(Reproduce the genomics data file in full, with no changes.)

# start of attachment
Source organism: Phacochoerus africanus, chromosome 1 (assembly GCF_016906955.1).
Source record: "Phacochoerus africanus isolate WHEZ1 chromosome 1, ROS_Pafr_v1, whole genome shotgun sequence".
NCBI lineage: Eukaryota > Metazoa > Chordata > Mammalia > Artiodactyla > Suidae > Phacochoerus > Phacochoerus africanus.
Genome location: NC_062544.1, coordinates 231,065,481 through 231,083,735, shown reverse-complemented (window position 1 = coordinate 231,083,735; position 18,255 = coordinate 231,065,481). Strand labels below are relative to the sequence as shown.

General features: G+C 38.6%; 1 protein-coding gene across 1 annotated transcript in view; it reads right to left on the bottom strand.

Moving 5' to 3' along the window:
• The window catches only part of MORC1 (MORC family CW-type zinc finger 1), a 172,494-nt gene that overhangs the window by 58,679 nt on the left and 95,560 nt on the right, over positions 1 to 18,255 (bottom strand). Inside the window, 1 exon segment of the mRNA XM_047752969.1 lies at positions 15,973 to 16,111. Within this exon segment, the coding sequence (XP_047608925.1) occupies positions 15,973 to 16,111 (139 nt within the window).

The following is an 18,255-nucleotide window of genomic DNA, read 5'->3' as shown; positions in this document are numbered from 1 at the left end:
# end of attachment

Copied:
Source organism: Phacochoerus africanus, chromosome 1 (assembly GCF_016906955.1).
Source record: "Phacochoerus africanus isolate WHEZ1 chromosome 1, ROS_Pafr_v1, whole genome shotgun sequence".
NCBI lineage: Eukaryota > Metazoa > Chordata > Mammalia > Artiodactyla > Suidae > Phacochoerus > Phacochoerus africanus.
Genome location: NC_062544.1, coordinates 231,065,481 through 231,083,735, shown reverse-complemented (window position 1 = coordinate 231,083,735; position 18,255 = coordinate 231,065,481). Strand labels below are relative to the sequence as shown.

General features: G+C 38.6%; 1 protein-coding gene across 1 annotated transcript in view; it reads right to left on the bottom strand.

Moving 5' to 3' along the window:
• The window catches only part of MORC1 (MORC family CW-type zinc finger 1), a 172,494-nt gene that overhangs the window by 58,679 nt on the left and 95,560 nt on the right, over positions 1 to 18,255 (bottom strand). Inside the window, 1 exon segment of the mRNA XM_047752969.1 lies at positions 15,973 to 16,111. Within this exon segment, the coding sequence (XP_047608925.1) occupies positions 15,973 to 16,111 (139 nt within the window).

The following is an 18,255-nucleotide window of genomic DNA, read 5'->3' as shown; positions in this document are numbered from 1 at the left end: